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Objective-C Is Still C (Not Java!)

Do you have your C book?

Do you have your K&R book?

October 2011 saw the passing of giants:

Simplicity. Power.

  • Steve Jobs. You work with his toys everyday.
  • Dennis Ritchie, inventor of the C programming language, co-inventor of Unix. You work with his stuff everyday (but we forget that).
  • John McCarthy, inventor of Lisp. We use the descendants of his invention every day (without realizing it).

By his vested Interweb powers, Tim O’Reilly has declared that October 30 be Dennis Ritchie Day. In his honor, I wanted to write something that’s been bothering me about the way people are learning Objective-C:

Objective-C is still C !

As a programmer, your most fundamental tools are the programming languages you use. If you don’t know the tool, you simply won’t be able to express things with both simplicity and power. And while I’m glad for the sudden interest in Objective-C, I’m troubled that so many people treat it like some kind of bastardized Java. They jump straight into messaging syntax and Foundation classes, while bypassing the powerhouse that’s available to them.

That powerhouse is the C language.

Unlike other offshoots of C, Objective-C is C. In fact, it’s a strict superset of C. This means that anything you can do in C, you can also do in Objective-C. Or to flip that around, if there are pieces of C you’re not familiar with, you’re missing out on a tool that powers… well, nearly everything.

A concrete example

Let’s look at a concrete example: Say you have a UITableViewController. Table cells are often very similar. Let’s say the only difference between cells is

Amount of code executed to set up this data structure: Zero.

  • the text displayed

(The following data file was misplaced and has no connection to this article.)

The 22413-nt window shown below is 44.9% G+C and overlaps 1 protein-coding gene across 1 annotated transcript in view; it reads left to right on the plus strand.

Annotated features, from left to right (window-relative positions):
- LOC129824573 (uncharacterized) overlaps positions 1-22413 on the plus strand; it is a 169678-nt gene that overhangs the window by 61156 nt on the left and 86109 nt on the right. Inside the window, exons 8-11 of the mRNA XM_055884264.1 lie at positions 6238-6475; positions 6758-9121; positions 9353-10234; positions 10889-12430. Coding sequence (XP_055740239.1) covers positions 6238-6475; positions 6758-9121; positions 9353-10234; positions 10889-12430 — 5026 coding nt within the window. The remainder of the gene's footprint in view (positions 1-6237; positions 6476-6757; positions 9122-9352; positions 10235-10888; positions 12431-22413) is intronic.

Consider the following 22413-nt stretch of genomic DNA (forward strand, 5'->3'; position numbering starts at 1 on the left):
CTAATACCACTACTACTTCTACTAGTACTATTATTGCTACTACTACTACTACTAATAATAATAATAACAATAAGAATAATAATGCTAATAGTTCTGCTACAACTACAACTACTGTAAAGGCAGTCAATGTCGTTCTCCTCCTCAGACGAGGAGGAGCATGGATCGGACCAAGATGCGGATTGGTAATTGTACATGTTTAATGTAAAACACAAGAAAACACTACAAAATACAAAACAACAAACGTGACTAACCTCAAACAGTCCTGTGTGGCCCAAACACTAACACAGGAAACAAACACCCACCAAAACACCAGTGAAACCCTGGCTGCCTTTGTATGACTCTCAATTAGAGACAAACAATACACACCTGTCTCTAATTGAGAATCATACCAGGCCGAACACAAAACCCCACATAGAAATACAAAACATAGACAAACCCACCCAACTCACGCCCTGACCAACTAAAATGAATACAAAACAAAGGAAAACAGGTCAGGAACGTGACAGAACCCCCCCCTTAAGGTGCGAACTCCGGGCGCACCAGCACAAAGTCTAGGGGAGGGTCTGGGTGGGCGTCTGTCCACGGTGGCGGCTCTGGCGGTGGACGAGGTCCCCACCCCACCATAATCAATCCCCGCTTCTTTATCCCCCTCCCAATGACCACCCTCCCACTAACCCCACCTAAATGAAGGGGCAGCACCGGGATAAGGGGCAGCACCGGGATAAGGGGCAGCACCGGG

• the selector to invoke when tapped

“That’s an opportunity to reduce all this code into something data-driven,” you say. Well done! …Oh, but the approach many might choose is to put this information into NSDictionaries, in an NSArray. And you have to encode the selectors as NSValues. And you have to do all this at some known time like -viewDidLoad.

NSArray *cellInfo = [NSArray arrayWithObjects:
    [NSDictionary dictionaryWithObjectsAndKeys:
        @"Cell 1", @"text",
        [NSValue valueWithPointer:@selector(foo)], @"selector",
        nil],
    [NSDictionary dictionaryWithObjectsAndKeys:
        @"Cell 2", @"text",
        [NSValue valueWithPointer:@selector(bar)], @"selector",
        nil],
    nil];

Whoa there cowboy, let me save you some trouble. C to the rescue! First, define a struct to hold information about each cell:

typedef struct {
    NSString *text;
    SEL selector;
} MyCell;

Now define a static array of that type.

static MyCell cellInfo[] = {
    { @"Cell 1", @selector(foo) },
    { @"Cell 2", @selector(bar) },
};

Amount of code executed to set up this data structure: Zero. Zip. Nada.

Now think about how these different data structures will be read in -tableView:didSelectRowAtIndexPath:. Assume we’ve already set NSUInteger row = [indexPath row];

  • The Foundation version passes the row to -objectAtIndex: to get a dictionary. That’s one method call. It passes @”selector” to -objectForKey: on the dictionary, to get an NSValue. That’s another method call. Finally it calls -pointerValue on the NSValue to retrieve the selector. That’s a third method call. Or…
  • The straight C version retrieves the selector with cellInfo[row].selector. That’s just a memory address calculation.

Simplicity.

Power.

Get the book

If you’re an old-timer, dust off the old K&R, in honor of Dennis Ritchie. Amazing, for such a short book.

But if you program Objective-C and don’t own a copy of The C Programming Language, do yourself a favor: >Buy one today. (Remember to expense it.) You’ll step into a time machine and go back to 1978. It may not be fresh, but it sure is relevant. Go through the exercises. Remember:

Simplicity.

Power.

About the Author Jon Reid

Jon is a coach and consultant on iOS Clean Code (Test Driven Development, unit testing, refactoring, design). He's been practicing TDD since 2001. You can learn more about his background, or see what services he can bring to your organization.

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